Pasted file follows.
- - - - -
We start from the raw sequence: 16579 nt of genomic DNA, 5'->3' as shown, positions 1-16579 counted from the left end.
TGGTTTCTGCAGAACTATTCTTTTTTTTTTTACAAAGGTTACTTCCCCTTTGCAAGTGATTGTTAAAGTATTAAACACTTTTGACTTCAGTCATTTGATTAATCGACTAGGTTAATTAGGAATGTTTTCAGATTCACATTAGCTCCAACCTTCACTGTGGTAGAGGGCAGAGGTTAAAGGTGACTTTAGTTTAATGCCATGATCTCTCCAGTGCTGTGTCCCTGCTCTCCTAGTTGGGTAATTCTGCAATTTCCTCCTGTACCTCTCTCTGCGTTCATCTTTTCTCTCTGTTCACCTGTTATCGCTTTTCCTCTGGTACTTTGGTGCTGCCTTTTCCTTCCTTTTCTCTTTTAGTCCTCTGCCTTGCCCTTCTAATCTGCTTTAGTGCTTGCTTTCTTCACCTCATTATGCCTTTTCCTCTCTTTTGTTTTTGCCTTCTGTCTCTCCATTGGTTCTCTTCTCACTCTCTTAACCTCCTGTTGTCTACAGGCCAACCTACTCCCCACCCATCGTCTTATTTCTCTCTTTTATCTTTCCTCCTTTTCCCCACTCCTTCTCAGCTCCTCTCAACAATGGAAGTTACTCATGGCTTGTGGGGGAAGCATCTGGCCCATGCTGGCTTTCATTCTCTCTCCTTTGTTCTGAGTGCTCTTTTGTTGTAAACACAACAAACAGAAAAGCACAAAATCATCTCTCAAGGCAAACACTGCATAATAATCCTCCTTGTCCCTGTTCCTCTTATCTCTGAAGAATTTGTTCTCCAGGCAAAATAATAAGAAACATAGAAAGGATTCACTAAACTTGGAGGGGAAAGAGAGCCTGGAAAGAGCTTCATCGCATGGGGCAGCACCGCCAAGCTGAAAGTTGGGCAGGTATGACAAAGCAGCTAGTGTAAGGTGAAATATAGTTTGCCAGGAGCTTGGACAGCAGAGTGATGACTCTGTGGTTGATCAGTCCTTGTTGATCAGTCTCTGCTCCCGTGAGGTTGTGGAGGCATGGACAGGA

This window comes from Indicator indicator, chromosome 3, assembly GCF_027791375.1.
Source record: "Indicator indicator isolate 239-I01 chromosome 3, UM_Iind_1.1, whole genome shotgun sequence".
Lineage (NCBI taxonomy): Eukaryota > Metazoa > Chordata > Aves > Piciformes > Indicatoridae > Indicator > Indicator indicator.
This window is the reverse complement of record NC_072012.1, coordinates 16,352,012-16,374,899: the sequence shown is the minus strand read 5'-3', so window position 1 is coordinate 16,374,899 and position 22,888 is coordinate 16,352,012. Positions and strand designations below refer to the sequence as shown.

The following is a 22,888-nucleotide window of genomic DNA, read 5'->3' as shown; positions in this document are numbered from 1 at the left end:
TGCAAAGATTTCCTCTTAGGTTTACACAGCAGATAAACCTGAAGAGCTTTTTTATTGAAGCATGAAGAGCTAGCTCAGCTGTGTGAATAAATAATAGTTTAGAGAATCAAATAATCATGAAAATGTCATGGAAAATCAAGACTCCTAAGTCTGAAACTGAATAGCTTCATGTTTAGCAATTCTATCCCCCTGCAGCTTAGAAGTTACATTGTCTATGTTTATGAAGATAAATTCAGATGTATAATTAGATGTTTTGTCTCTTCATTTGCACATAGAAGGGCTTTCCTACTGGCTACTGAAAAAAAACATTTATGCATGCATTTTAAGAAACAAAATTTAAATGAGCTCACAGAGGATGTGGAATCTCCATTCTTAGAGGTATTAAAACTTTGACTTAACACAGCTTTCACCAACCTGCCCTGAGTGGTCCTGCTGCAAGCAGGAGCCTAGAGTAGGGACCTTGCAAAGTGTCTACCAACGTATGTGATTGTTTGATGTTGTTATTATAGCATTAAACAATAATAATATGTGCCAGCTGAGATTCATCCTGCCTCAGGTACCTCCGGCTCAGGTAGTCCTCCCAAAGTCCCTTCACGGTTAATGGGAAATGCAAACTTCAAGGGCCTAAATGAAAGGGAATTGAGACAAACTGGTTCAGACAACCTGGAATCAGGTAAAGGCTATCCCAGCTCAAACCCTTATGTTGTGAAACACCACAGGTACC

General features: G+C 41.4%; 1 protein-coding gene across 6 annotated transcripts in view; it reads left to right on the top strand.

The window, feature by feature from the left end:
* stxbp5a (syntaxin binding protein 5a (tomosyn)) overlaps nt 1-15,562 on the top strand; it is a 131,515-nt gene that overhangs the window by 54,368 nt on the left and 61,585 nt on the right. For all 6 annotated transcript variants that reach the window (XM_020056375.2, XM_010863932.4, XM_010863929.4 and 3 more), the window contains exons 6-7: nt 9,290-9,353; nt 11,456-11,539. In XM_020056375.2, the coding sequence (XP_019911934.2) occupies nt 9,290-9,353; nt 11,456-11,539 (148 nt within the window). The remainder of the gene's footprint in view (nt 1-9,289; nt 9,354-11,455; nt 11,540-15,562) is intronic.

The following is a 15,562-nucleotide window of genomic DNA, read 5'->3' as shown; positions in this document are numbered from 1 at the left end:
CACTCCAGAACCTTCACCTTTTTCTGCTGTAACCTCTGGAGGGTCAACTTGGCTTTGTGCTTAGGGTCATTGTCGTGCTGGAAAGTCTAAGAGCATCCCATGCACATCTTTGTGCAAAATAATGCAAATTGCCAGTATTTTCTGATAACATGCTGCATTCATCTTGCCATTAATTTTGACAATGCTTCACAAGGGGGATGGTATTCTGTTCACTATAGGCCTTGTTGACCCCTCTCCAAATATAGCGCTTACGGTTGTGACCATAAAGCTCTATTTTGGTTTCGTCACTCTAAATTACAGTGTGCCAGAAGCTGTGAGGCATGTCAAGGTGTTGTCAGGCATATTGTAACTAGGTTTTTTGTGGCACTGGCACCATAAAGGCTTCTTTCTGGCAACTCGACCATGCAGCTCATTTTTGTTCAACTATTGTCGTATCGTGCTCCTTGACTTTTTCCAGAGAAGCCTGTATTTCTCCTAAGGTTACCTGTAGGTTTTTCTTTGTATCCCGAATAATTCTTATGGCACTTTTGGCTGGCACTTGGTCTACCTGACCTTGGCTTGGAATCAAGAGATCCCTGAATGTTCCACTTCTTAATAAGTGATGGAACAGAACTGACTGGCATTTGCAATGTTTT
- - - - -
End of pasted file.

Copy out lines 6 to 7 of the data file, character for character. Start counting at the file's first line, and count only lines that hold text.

This window is the reverse complement of record NC_072012.1, coordinates 16,352,012-16,374,899: the sequence shown is the minus strand read 5'-3', so window position 1 is coordinate 16,374,899 and position 22,888 is coordinate 16,352,012. Positions and strand designations below refer to the sequence as shown.

The following is a 22,888-nucleotide window of genomic DNA, read 5'->3' as shown; positions in this document are numbered from 1 at the left end: